Safety of Intracoronary Human Cord Blood Stem Cells in a Lamb Model of Infant Cardiopulmonary Bypass.

The Annals of Thoracic Surgery

PubMedID: 26209485

Brizard CP, Looi JY, Smolich JJ, Horton SB, Angerosa J, Elwood NJ, Pepe S. Safety of Intracoronary Human Cord Blood Stem Cells in a Lamb Model of Infant Cardiopulmonary Bypass. Ann Thorac Surg. 2015;.
One potential approach for advancing univentricular heart surgical palliation outcomes is by stem cell therapy to augment right ventricular function and muscle mass. Whether the stem cell-inclusive cord blood mononuclear cells (CBMNCs) are safe to perfuse into the coronary vasculature during neonatal cardiopulmonary bypass (CPB) is unknown. We evaluated the acute safety, functional effects, and fate of human CBMNCs in a novel model of coronary vasculature delivery in a lamb model of infant CPB.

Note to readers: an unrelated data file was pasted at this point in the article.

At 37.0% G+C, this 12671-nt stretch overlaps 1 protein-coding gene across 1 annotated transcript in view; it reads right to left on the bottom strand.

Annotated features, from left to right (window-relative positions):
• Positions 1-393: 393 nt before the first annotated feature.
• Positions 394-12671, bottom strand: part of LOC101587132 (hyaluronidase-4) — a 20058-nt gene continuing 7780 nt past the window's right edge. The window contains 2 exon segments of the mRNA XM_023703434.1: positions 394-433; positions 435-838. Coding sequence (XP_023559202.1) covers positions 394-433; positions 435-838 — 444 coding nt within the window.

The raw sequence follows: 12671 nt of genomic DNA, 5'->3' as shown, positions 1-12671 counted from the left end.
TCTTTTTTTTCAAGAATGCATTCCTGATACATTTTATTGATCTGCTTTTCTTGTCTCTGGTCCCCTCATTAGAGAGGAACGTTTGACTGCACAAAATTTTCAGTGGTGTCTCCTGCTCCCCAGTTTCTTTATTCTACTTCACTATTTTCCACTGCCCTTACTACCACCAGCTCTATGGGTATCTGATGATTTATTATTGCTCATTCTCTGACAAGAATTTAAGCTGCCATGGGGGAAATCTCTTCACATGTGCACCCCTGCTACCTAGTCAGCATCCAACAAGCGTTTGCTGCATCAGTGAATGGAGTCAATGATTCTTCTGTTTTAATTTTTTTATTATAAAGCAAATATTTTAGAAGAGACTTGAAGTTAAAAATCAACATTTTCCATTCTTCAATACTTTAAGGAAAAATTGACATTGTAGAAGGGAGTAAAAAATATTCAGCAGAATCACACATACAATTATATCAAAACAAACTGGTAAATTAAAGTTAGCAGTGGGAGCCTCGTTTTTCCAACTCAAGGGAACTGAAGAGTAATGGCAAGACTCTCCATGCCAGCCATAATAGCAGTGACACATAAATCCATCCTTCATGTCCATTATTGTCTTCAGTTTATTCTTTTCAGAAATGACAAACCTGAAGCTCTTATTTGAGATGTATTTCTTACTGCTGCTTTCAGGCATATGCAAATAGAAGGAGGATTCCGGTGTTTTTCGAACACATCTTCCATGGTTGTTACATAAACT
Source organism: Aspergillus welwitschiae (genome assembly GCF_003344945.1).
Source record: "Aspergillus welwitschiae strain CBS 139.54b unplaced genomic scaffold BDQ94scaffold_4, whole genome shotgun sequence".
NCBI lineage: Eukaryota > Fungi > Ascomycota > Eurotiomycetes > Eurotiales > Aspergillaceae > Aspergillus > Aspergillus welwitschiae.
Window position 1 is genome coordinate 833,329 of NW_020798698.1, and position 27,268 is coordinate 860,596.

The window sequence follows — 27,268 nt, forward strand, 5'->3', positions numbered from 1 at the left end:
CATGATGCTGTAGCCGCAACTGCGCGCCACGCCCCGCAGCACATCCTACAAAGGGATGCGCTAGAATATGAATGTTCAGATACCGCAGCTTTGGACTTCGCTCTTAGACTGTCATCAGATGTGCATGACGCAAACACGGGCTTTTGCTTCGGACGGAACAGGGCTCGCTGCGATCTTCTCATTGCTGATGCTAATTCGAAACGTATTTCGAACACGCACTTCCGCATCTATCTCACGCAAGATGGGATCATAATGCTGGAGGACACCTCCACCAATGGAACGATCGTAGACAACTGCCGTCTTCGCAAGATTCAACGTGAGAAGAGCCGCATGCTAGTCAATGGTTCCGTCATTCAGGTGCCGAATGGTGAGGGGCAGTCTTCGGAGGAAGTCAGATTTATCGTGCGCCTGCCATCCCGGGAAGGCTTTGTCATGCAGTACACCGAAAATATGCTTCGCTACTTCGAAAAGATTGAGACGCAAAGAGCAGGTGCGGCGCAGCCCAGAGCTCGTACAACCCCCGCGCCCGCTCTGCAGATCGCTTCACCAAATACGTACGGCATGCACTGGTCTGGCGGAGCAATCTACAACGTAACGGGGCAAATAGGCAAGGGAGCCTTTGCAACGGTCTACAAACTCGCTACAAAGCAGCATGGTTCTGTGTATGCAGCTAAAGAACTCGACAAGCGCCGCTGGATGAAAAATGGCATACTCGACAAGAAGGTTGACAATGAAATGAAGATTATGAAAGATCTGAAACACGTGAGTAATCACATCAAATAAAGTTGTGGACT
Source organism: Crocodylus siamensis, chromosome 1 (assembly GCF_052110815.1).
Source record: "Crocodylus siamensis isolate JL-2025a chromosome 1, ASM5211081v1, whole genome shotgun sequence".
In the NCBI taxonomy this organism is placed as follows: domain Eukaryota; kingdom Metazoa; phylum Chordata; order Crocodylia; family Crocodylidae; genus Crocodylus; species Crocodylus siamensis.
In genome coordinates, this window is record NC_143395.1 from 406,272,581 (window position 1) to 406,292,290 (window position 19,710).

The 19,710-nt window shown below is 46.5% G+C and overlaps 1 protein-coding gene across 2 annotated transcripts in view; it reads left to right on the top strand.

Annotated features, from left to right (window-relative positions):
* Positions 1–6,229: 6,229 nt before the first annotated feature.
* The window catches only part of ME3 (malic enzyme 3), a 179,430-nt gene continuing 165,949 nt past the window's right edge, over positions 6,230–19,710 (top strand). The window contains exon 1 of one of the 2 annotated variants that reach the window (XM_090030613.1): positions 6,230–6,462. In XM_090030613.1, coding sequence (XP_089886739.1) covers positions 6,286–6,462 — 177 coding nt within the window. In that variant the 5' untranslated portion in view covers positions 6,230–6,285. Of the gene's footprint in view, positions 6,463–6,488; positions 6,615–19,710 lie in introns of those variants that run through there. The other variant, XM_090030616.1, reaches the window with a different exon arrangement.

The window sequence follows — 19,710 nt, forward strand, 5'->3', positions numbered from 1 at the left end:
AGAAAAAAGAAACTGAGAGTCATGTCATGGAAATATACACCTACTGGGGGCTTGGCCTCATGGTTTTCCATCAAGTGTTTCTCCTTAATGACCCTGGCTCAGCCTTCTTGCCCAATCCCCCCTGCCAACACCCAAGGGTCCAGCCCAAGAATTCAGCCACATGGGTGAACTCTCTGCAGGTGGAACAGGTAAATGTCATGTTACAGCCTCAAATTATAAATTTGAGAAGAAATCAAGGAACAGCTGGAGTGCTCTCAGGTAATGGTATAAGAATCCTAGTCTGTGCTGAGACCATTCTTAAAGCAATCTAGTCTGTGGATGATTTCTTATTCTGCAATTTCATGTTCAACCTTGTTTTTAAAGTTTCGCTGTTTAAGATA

Neonatal lambs were randomized in blinded fashion to receive control (n = 5) or human CD45(+) CBMNCs (8 × 10(6) cells/kg body weight, n = 7) treatments during CPB. Aortic cross-clamp time was 40 minutes, with maintenance blood cardioplegia delivered every 10 minutes. Pressure-volume indices were used to measure left ventricular function before CPB and 60 minutes after CPB. CBMNCs were assessed by flow cytometry and immunohistochemistry.

CBMNC-treated lambs were hemodynamically stable after CPB, with a decline in left ventricular pressure-volume indices similar to controls. The coronary vasculature was patent on microscopy, without evidence of cell aggregates or clots. Human CD45(+) cells were distributed in high abundance within all cardiac regions, predominantly the right atrium and ventricles, and trafficked beyond endothelial cell layers and between myocytes. CD45(+) cells localized at low incidence in the spleen, liver, lungs, and kidneys, but rarely remained in the circulation (<0.1% of infused cells).

Coronary delivery of human CBMNCs during blood-cardioplegic arrest in a lamb model of CPB results in highly abundant myocardial distribution of cells without acute adverse effects on vascular patency and post-CPB cardiac function.